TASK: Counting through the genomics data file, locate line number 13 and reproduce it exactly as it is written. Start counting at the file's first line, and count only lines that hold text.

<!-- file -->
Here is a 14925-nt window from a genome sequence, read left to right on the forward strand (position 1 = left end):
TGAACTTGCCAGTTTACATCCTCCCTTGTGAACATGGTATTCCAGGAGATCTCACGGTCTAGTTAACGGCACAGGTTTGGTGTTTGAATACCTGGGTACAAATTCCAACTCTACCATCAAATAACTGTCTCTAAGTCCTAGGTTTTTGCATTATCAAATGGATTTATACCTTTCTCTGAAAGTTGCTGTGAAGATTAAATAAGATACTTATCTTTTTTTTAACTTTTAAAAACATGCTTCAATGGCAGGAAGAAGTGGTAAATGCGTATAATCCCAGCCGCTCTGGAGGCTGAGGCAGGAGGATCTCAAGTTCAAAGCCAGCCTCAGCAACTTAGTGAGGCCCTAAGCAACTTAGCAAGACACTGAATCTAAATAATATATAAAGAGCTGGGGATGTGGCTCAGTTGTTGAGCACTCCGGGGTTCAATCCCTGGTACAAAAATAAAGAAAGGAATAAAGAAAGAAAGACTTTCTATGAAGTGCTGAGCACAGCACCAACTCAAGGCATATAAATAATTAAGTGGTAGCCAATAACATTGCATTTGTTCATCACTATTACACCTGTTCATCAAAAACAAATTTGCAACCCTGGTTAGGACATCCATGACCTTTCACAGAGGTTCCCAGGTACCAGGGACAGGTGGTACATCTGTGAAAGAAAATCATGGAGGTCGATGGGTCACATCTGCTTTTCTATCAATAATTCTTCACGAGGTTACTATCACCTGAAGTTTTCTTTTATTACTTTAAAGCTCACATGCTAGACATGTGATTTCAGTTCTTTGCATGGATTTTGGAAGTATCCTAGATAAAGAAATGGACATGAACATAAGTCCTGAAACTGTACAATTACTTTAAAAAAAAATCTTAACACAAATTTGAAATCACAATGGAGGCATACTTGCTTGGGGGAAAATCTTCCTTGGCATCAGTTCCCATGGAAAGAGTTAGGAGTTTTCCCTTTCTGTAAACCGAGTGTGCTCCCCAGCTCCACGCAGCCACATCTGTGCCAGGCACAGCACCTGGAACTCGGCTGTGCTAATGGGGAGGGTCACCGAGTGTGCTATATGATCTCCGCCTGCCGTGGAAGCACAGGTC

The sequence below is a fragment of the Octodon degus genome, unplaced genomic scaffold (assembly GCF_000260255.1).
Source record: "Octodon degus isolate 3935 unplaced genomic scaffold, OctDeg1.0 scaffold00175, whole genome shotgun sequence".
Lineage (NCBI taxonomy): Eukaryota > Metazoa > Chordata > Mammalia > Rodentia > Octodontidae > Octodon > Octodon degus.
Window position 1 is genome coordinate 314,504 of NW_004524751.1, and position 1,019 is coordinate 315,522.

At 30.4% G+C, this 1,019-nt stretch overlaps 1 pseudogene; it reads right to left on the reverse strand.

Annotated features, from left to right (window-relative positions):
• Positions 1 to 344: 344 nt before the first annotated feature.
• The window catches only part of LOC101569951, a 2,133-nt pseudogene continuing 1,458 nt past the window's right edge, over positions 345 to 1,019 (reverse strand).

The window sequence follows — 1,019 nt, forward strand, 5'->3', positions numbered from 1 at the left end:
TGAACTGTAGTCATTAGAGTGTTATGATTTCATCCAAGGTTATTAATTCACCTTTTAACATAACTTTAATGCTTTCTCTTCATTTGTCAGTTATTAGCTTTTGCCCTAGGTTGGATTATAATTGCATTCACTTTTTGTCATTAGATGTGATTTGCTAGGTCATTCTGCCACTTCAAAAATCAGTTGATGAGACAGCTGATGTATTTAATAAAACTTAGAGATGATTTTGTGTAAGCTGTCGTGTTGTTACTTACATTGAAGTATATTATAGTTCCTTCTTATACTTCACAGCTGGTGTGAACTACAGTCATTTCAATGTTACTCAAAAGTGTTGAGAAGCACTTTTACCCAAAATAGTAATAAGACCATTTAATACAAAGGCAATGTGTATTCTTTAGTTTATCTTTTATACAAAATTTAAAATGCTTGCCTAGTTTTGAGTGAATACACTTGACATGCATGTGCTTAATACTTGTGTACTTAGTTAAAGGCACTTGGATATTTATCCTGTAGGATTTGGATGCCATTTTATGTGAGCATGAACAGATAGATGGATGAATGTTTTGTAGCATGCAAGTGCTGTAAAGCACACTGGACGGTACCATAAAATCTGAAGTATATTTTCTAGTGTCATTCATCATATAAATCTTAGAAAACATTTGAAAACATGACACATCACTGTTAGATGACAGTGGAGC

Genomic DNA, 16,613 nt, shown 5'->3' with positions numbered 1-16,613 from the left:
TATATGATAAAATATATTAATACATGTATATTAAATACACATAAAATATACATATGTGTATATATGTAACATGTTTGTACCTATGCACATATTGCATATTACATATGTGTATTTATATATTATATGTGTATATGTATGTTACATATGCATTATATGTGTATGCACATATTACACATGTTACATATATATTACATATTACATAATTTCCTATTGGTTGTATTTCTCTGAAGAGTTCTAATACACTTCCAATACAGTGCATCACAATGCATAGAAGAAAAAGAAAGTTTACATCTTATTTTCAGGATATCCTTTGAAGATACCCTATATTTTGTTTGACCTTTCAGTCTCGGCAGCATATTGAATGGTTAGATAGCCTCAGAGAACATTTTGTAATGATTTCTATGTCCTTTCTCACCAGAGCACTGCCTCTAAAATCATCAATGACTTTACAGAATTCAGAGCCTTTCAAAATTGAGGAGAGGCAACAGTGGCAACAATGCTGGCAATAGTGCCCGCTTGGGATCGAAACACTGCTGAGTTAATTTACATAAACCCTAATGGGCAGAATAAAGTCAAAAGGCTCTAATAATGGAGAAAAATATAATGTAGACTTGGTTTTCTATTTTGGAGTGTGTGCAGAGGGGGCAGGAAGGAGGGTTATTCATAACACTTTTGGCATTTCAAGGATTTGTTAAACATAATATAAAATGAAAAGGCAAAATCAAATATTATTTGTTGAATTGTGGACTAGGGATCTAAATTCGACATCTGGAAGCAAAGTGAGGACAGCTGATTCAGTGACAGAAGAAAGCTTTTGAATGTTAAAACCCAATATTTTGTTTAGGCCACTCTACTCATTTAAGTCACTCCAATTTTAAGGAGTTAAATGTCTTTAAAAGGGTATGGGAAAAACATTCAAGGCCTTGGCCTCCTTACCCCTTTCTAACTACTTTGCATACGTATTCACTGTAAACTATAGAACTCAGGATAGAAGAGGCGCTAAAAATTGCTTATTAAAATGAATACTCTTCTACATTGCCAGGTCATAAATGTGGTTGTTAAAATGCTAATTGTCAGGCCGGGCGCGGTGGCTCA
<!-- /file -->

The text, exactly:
Genomic DNA, 16,613 nt, shown 5'->3' with positions numbered 1-16,613 from the left: